How are we to understand the Bible? I believe that this is one of the most important spiritual questions that a Christian can possibly ask. Jesus said that whoever follows him will not walk in darkness, but will have life’s light. I submit that this could not be true if there were not a reliable, even infallible means of interpreting Scripture, a method that, if followed in contrition, could not possibly fail to lead us to the heart of God in Christ.
How are we to interpret Scripture? According to Catholicism, there are four levels of biblical interpretation. The first is the literal sense. It is the most basic, and according to Aquinas, the level upon which all others are built. The second is the moral sense. There are lessons for growing in the virtues in Scripture, since genuine moral transformation and growth is implied by the doctrines of justification and sanctification. We cannot be justified (declared righteous) unless we actually are, and we are not completely sanctified (holy) until we achieve moral perfection.
The third level is the typological (analogical) sense. St Paul uses this sense when we says that a rock in the Old Testament is Christ, or when he says that Hagar represents those under the Torah. Finally, the fourth sense of Scripture that Catholics believe in is the anagogical sense. (The anagogical and analogical senses of Scripture are distinct.) This level of meaning pertains to the realities that will be made manifest at the end of time in Heaven and Hell. For example, Psalm 23 could be interpreted anagogically as referring to the heavenly banquet around which the saints and angels will feast for all time.
According to Catholicism, the meaning of Scripture cannot be limited to its literal interpretation. There are the other three deeper levels that can be found throughout Holy Scripture, and to ignore their import would be inappropriate.
One might contend that if Scripture has more meaning than the literal sense, then there will be an endless dispute between Christians about what all of the different meanings are. This is one of many reasons why Catholics insist on the existence of an infallible teaching authority in the Church, namely, the Magisterium. The Roman Bishop (i.e., the Pope) and the Bishops in communion with him throughout time are able to pronounce definitively upon the content of the Christian faith. They do so most especially in the canons of the Oecumenical Councils. (Catholicism affirms the existence of Twenty-one such councils. Also, it is important to note that the charism of infallibility is not understood by Catholics to mean that everything that a given Pope or Bishop thinks is always correct. Rather, the concept of infallibility emerges across time and place in the doctrines that are proclaimed by the Pope and the Bishops in communion with him as universally binding doctrines pertaining to faith and morals.)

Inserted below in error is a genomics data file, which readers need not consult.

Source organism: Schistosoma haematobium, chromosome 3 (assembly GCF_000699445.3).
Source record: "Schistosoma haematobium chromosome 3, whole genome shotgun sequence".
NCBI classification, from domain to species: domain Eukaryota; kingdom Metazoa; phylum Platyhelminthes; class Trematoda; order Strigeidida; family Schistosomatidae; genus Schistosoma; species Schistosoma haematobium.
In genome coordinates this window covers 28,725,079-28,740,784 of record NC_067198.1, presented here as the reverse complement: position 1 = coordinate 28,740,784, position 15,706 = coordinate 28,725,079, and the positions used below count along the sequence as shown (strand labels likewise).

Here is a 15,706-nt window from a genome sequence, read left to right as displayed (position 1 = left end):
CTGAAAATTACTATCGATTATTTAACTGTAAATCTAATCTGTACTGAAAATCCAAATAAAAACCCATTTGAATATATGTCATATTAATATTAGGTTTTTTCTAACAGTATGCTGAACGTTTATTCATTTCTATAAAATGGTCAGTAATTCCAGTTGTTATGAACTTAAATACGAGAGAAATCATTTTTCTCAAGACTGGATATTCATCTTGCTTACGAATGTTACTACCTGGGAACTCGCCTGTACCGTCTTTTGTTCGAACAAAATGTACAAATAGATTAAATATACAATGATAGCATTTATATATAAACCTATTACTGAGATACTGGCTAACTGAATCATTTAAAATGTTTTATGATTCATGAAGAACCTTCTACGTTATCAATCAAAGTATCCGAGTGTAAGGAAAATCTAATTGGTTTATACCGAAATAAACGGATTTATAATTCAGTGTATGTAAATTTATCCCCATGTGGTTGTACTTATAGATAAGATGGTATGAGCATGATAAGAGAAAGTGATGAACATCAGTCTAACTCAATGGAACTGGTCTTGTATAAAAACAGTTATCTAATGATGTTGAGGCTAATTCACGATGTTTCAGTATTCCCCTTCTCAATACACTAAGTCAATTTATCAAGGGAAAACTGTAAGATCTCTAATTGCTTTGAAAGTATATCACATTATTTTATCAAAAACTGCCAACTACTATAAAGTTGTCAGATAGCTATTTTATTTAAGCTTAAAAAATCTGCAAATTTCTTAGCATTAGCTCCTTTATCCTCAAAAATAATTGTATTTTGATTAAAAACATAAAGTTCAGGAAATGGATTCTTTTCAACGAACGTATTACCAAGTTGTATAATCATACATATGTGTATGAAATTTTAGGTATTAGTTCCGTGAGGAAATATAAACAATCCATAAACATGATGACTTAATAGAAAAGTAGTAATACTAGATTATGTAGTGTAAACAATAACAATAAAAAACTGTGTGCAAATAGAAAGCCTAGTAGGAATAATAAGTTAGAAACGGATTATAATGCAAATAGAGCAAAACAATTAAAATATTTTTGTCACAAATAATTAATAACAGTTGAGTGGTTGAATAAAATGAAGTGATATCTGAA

Because of the Magisterium, Catholics can have confidence that Scripture will always be intelligible to the Christian faithful. There is no risk of doctrines being hidden or lost, as the Holy Spirit speaks through the Magisterium all that is necessary to grasp the true meanings of Scripture.
Ironically, it is when the other layers of biblical meaning are denied that we become slaves to a hermeneutic of relativism. In an exclusively literalisric hermeneutic of Sacred Scripture wihout an infallible teaching authority that is capable of clarifying the correct interpretations of the Bible through councils, bulls, and encyclicals, we are forced to guess in a system of conjectural psychology what we deem the original authors of Sacred Scripture literally thought when they wrote, say, Second Isaiah, or the Gospel According to Matthew. It is the literalist schema and not the multilayered Catholic doctrine that runs the greater risk of producing eccentric, subjective, and misleading interpretations as Scripture.
Armed with the realism and the genius of the Catholic doctrine of Scripture, we are able to approach the text for what it was always meant to be: an immaculate mirror of our God and Savior Jesus Christ.